Too much fat is unhealthy for humans, but fat is essential to the survival of brown bears. It is a savings account against famine. Without ample fat, bears do not survive hibernation. In spring, often a season of starvation for bears, females with cubs will metabolize fat into milk to nurse their growing cubs, and adult males will use their fat to fuel their pursuit of mates.

747 won’t be rearing any cubs next spring as male brown bears play no role in raising offspring. During a season when almost no high calorie foods are available to bears, 747 will use his fat to roam the landscape for mates instead.

747 faces some tough competitors in this year’s tournament, but don’t fall for any other fat bear propaganda from the fake news mainstream leftwing socialist progressive liberal media. 747 is larger and fatter than any other bear at Brooks River. He’s huge, tremendous, and will win “bigly.”

2017 Fat Bear Week bracket with 747 as champ

This is my 2017 #FatBearWeek bracket. I look forward to seeing your bracket and campaign posters in the bearcam chat on explore.org.

 

 

Short Ride Up Stehekin Valley

October has been a wet month here in Stehekin. So far, seven inches of rain have been recorded. Today brought a break in the weather though. When I saw clear skies this morning, I ate a quick breakfast and hopped on my bike for a ride up the Stehekin Valley Road through Lake Chelan National Recreation Area. I wanted to casually revisit different habitats along the way while enjoying bold fall colors.

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Snow-capped mountains over Lake Chelan

For the first mile the road hugs Lake Chelan’s rocky shoreline. The shallow areas near the head of the lake are popular with waterfowl right now. With the birds and the view of the mountains, I could’ve spent the whole morning near the dock at the Purple Point Campground. But, I probably would’ve chosen a different spot to linger, since I don’t necessarily enjoy the smell of rotting kokanee (land-locked sockeye salmon).

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Many dead and dying kokanee salmon are flushed from Stehekin River into Lake Chelan. This one, and many others, accumulated at the dock for Purple Point Campground.

 

The road quickly leaves the lake and roughly parallels Stehekin River for the next 12 miles.

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Stehekin River rises and falls considerably from peak runoff in late spring to its low point in late summer. It’s come up at least a foot since rain returned to the area, but is still several feet below its seasonal high.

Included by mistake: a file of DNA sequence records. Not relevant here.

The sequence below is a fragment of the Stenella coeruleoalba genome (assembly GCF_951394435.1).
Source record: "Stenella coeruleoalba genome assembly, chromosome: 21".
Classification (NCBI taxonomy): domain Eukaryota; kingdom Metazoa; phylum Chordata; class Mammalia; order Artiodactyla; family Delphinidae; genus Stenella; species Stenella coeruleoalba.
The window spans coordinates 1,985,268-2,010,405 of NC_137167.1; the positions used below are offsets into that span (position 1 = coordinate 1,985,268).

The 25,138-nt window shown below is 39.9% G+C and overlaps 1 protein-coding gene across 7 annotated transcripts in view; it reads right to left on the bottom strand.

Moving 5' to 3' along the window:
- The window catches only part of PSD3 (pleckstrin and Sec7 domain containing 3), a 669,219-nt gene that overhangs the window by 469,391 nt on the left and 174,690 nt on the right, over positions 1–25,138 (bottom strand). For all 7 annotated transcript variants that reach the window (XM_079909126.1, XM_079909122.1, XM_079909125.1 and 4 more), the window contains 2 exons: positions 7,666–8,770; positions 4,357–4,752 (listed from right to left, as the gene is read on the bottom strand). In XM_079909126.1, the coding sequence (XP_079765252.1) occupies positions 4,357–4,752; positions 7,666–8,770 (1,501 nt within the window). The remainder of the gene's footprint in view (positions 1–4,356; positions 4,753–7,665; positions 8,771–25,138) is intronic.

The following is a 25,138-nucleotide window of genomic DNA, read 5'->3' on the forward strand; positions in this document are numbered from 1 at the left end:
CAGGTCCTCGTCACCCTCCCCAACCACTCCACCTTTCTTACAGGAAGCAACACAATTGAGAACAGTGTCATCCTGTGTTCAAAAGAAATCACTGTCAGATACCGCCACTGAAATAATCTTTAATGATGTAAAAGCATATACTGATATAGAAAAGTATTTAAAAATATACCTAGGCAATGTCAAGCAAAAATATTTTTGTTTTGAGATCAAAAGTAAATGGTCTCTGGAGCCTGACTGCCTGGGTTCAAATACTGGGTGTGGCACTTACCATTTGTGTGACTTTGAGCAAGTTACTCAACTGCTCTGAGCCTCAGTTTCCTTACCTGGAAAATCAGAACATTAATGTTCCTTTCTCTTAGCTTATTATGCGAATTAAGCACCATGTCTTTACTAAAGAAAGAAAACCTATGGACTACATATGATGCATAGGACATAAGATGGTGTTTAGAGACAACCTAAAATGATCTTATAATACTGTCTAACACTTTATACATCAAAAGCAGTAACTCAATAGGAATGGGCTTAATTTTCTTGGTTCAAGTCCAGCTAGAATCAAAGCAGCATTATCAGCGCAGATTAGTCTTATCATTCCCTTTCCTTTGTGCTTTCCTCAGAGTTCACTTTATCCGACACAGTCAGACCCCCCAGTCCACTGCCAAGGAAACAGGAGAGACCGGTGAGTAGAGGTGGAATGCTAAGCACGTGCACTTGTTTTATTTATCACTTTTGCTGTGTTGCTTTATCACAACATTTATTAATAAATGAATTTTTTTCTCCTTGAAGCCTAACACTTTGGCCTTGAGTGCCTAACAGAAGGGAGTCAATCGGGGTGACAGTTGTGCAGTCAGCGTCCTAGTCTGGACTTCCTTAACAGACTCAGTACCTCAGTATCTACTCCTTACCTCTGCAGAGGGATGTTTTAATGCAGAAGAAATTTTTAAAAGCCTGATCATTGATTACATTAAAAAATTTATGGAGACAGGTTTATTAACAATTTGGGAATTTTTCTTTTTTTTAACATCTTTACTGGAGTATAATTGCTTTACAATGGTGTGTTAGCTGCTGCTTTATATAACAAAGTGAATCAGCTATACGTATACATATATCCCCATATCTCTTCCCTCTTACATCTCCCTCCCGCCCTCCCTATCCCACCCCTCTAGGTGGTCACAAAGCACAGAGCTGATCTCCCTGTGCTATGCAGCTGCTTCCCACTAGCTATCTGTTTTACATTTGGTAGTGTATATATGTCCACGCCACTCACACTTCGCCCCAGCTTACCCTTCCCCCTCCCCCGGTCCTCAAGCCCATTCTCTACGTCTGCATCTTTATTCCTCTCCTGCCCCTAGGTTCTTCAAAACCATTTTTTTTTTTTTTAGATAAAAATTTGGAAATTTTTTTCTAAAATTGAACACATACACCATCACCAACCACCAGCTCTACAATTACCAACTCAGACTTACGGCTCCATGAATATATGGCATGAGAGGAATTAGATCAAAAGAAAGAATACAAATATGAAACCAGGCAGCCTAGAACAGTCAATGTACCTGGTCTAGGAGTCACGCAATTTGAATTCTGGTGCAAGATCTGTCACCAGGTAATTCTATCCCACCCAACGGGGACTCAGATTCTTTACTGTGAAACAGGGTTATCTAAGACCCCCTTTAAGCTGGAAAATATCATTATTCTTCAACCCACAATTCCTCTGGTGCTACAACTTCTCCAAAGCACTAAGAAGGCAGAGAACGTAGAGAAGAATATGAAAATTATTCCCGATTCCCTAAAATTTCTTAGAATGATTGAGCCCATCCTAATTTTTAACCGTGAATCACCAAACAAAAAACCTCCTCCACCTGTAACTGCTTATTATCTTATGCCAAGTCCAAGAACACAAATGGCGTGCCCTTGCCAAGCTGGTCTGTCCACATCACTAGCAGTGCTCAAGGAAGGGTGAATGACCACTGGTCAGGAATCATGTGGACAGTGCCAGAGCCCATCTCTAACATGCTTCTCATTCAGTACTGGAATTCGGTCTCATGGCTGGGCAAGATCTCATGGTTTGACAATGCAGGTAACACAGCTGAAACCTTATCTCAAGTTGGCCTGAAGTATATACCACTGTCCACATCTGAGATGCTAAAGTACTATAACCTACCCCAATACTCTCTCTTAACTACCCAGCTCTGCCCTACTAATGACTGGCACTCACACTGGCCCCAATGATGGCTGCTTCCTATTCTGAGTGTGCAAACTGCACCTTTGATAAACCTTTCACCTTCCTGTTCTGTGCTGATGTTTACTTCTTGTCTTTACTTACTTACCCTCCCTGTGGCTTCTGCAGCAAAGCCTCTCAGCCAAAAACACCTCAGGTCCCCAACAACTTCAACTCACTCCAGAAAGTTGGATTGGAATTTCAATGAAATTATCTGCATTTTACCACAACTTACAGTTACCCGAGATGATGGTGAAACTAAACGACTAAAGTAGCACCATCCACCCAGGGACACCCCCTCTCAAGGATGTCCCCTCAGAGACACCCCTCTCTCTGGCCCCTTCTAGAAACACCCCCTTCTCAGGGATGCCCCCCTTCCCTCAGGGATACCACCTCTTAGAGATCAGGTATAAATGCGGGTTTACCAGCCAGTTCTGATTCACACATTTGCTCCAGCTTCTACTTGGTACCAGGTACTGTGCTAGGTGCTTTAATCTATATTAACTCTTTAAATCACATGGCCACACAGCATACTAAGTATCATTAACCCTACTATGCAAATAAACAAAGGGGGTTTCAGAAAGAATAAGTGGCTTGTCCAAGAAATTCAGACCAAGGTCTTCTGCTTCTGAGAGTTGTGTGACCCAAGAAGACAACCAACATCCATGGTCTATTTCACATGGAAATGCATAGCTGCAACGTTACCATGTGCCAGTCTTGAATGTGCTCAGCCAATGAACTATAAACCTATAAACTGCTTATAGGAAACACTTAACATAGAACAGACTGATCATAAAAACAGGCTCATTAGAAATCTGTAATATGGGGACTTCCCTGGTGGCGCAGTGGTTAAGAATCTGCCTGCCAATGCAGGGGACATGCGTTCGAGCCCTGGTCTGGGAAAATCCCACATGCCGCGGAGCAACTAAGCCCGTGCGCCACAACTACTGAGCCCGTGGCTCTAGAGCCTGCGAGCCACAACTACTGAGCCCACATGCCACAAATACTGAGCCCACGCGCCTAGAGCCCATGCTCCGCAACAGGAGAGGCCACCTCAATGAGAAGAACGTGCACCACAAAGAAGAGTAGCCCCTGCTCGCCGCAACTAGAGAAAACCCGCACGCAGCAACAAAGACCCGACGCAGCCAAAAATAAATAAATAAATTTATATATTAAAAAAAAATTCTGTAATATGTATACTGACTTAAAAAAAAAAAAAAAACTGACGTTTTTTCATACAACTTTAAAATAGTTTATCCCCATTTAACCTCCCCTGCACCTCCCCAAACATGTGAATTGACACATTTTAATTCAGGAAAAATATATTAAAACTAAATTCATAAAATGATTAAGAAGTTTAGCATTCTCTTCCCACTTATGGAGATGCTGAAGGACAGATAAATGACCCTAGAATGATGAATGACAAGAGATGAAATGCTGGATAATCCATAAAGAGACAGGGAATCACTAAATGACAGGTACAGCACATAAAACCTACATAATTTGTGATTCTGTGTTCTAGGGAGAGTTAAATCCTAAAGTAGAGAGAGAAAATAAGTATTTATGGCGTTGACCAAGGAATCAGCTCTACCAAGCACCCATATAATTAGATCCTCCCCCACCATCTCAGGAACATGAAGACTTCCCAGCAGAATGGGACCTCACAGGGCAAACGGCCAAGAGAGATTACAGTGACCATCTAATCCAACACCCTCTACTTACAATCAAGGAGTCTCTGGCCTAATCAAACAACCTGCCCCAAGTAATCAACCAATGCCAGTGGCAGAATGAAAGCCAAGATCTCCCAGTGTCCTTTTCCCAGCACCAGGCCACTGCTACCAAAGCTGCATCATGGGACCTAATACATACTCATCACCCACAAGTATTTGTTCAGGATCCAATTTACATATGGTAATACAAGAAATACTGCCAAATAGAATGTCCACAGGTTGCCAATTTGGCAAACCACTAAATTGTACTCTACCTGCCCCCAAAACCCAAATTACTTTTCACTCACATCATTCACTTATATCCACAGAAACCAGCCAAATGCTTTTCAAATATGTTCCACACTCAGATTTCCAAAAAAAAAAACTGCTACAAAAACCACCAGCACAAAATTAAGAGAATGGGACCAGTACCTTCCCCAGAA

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Stehekin River

The river is fed by several tributaries. Rainbow Creek is probably the most well known. From a hanging valley, it pours over 300 foot high Rainbow Falls onto an alluvial fan.

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Many small tributaries of Stehekin River form alluvial fans where they encounter the valley bottom. Rainbow Falls is tucked back behind the trees at upper center.

Alluvial fans on the side of the valley are typically dry, fire prone habitats. Around Rainbow Falls, fire is managed through controlled burns, which keeps the understory clear and trees well spaced. Usually, only plants with very high tolerances for hot, dry soils live here. The soils on the alluvial fans aren’t particularly rich either, which is one reason my garden, located on the toe of one these fans, sucked this year.

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Several species of manzanita (Arctostaphylos sp.), also called kinnikinnik or bearberry, inhabit the area, especially in dry sites. Black bears feed on the berries, but I find them mealy and almost flavorless.

 

Shortly after Rainbow Falls, the pavement ends next to a talus slope….

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…and the road weaves its way on top of more alluvial fans and down to the floodplain.

Areas that are prone to flooding or have wet soils have a far higher proportion of deciduous trees, like black cottonwood and red alder, than the adjacent uplands.

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Along the whole route, I stopped frequently just to enjoy the scenery.

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At the boundary between Lake Chelan National Recreation Area and North Cascade National Park, the river flows through a narrow valley where wet and dry microhabitats can exist within feet of one another. Plant life here is fairly diverse. Most of North Cascades tree species are found growing in the upper Stehekin watershed, and it’s a good place for animals too. Often I find fresh bear scat and tracks on the roads and trails.

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Tracks from a black bear that had walked on the road not long before I passed through.

Near the end of the road, I was forced to cross the river on this rickety down tree.

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Just kidding. I crossed on a sturdy bridge.

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But, within a few more minutes was met with an ominous sign.

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Impassible Beyond Here

Habitats along Stehekin River are subject to change, especially when the river floods. Just beyond the sign, the road is washed away.

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Road’s End: A 500 year flood washed away large sections of the Stehekin Road in 2003.

Here, I turned back to enjoy the mostly downhill ride home. Of course, fall colors and scenery kept distracting me, so I didn’t ride too fast, just enough to remain comfortably warm.